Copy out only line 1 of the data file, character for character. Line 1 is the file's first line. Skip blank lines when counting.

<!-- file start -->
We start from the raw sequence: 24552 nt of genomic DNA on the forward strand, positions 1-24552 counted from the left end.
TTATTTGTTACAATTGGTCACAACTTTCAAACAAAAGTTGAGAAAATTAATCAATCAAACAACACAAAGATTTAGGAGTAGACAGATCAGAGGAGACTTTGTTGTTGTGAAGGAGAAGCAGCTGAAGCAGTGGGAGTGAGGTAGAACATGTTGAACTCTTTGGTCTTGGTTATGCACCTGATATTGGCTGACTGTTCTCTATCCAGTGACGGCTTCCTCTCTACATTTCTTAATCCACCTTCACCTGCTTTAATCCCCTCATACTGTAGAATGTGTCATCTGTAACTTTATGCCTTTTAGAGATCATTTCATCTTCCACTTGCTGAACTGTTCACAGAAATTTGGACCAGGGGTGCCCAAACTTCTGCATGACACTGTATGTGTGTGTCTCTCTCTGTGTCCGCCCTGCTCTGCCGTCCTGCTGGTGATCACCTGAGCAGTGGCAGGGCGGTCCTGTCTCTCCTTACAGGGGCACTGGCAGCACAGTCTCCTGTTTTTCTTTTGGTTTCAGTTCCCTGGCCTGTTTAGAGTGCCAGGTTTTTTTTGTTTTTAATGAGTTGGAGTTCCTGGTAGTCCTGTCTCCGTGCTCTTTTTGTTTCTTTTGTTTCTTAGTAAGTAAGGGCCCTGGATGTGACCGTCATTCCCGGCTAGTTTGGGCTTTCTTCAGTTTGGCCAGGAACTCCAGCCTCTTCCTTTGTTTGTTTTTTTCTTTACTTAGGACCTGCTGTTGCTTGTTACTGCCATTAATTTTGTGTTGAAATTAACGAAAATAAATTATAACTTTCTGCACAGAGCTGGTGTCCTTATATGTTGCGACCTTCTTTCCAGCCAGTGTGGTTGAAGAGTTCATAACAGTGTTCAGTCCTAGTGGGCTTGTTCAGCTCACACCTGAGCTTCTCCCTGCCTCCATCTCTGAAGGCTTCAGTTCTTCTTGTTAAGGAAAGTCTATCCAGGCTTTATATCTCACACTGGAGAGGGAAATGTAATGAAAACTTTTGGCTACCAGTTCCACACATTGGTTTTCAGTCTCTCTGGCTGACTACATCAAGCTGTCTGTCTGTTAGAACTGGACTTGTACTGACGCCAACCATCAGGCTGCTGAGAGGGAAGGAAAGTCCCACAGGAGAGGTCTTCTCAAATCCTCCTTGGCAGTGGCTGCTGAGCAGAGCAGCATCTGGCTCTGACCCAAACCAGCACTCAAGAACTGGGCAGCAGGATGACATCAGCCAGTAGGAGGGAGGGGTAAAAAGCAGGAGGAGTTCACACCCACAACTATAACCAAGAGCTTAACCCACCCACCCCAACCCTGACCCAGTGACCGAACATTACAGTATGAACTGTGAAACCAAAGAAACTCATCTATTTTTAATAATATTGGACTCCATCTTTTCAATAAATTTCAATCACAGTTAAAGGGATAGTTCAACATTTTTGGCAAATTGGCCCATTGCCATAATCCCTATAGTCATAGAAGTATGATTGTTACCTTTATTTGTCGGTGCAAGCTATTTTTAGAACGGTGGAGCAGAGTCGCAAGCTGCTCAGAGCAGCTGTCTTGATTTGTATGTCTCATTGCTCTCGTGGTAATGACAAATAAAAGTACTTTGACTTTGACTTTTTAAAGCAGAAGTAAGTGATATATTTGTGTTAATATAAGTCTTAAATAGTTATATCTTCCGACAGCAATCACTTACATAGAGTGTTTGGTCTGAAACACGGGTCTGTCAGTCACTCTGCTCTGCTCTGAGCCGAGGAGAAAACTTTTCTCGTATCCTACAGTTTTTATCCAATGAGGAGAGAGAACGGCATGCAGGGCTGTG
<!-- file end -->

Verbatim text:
We start from the raw sequence: 24552 nt of genomic DNA on the forward strand, positions 1-24552 counted from the left end.